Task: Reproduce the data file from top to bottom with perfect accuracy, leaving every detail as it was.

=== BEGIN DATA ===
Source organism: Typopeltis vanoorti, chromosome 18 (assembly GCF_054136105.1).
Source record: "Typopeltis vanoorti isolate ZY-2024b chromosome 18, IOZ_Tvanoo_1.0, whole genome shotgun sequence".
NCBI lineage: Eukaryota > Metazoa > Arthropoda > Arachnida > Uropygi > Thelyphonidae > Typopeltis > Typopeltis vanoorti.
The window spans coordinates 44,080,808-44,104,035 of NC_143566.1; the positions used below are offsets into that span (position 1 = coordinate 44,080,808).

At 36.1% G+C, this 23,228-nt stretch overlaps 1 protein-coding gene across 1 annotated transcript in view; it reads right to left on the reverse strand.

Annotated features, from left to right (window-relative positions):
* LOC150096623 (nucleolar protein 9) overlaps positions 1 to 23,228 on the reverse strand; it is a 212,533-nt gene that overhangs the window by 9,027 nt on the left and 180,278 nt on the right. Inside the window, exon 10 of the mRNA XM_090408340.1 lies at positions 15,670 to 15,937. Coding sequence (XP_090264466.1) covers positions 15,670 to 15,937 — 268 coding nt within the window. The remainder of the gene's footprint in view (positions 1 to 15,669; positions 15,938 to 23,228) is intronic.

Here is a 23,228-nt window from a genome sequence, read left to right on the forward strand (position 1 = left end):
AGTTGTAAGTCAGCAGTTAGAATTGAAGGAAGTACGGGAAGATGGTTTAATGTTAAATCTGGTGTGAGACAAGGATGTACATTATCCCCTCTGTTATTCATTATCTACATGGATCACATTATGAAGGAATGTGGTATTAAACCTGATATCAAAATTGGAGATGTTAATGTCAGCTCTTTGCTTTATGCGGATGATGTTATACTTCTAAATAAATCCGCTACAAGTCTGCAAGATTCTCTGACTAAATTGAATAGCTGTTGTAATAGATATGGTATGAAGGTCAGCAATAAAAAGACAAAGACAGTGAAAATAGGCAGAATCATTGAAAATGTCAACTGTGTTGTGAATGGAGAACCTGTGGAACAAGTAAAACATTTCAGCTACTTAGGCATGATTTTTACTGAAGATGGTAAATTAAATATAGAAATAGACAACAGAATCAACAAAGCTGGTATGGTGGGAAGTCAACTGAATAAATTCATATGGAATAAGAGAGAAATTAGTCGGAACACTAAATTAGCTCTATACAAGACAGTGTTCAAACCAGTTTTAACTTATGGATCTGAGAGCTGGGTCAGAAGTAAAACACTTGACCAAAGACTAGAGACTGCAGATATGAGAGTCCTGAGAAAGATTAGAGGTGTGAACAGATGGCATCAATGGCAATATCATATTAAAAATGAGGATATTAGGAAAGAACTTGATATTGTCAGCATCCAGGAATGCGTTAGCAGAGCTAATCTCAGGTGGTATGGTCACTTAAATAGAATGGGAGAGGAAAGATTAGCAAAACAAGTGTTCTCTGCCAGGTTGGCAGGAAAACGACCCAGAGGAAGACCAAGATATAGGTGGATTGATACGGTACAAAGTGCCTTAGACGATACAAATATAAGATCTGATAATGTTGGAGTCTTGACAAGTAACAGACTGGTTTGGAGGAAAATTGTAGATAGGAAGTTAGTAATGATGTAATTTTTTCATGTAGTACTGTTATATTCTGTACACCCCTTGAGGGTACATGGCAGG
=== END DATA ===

Source organism: Typopeltis vanoorti, chromosome 18 (assembly GCF_054136105.1).
Source record: "Typopeltis vanoorti isolate ZY-2024b chromosome 18, IOZ_Tvanoo_1.0, whole genome shotgun sequence".
NCBI lineage: Eukaryota > Metazoa > Arthropoda > Arachnida > Uropygi > Thelyphonidae > Typopeltis > Typopeltis vanoorti.
The window spans coordinates 44,080,808-44,104,035 of NC_143566.1; the positions used below are offsets into that span (position 1 = coordinate 44,080,808).

At 36.1% G+C, this 23,228-nt stretch overlaps 1 protein-coding gene across 1 annotated transcript in view; it reads right to left on the reverse strand.

Annotated features, from left to right (window-relative positions):
* LOC150096623 (nucleolar protein 9) overlaps positions 1 to 23,228 on the reverse strand; it is a 212,533-nt gene that overhangs the window by 9,027 nt on the left and 180,278 nt on the right. Inside the window, exon 10 of the mRNA XM_090408340.1 lies at positions 15,670 to 15,937. Coding sequence (XP_090264466.1) covers positions 15,670 to 15,937 — 268 coding nt within the window. The remainder of the gene's footprint in view (positions 1 to 15,669; positions 15,938 to 23,228) is intronic.

Here is a 23,228-nt window from a genome sequence, read left to right on the forward strand (position 1 = left end):
AGTTGTAAGTCAGCAGTTAGAATTGAAGGAAGTACGGGAAGATGGTTTAATGTTAAATCTGGTGTGAGACAAGGATGTACATTATCCCCTCTGTTATTCATTATCTACATGGATCACATTATGAAGGAATGTGGTATTAAACCTGATATCAAAATTGGAGATGTTAATGTCAGCTCTTTGCTTTATGCGGATGATGTTATACTTCTAAATAAATCCGCTACAAGTCTGCAAGATTCTCTGACTAAATTGAATAGCTGTTGTAATAGATATGGTATGAAGGTCAGCAATAAAAAGACAAAGACAGTGAAAATAGGCAGAATCATTGAAAATGTCAACTGTGTTGTGAATGGAGAACCTGTGGAACAAGTAAAACATTTCAGCTACTTAGGCATGATTTTTACTGAAGATGGTAAATTAAATATAGAAATAGACAACAGAATCAACAAAGCTGGTATGGTGGGAAGTCAACTGAATAAATTCATATGGAATAAGAGAGAAATTAGTCGGAACACTAAATTAGCTCTATACAAGACAGTGTTCAAACCAGTTTTAACTTATGGATCTGAGAGCTGGGTCAGAAGTAAAACACTTGACCAAAGACTAGAGACTGCAGATATGAGAGTCCTGAGAAAGATTAGAGGTGTGAACAGATGGCATCAATGGCAATATCATATTAAAAATGAGGATATTAGGAAAGAACTTGATATTGTCAGCATCCAGGAATGCGTTAGCAGAGCTAATCTCAGGTGGTATGGTCACTTAAATAGAATGGGAGAGGAAAGATTAGCAAAACAAGTGTTCTCTGCCAGGTTGGCAGGAAAACGACCCAGAGGAAGACCAAGATATAGGTGGATTGATACGGTACAAAGTGCCTTAGACGATACAAATATAAGATCTGATAATGTTGGAGTCTTGACAAGTAACAGACTGGTTTGGAGGAAAATTGTAGATAGGAAGTTAGTAATGATGTAATTTTTTCATGTAGTACTGTTATATTCTGTACACCCCTTGAGGGTACATGGCAGG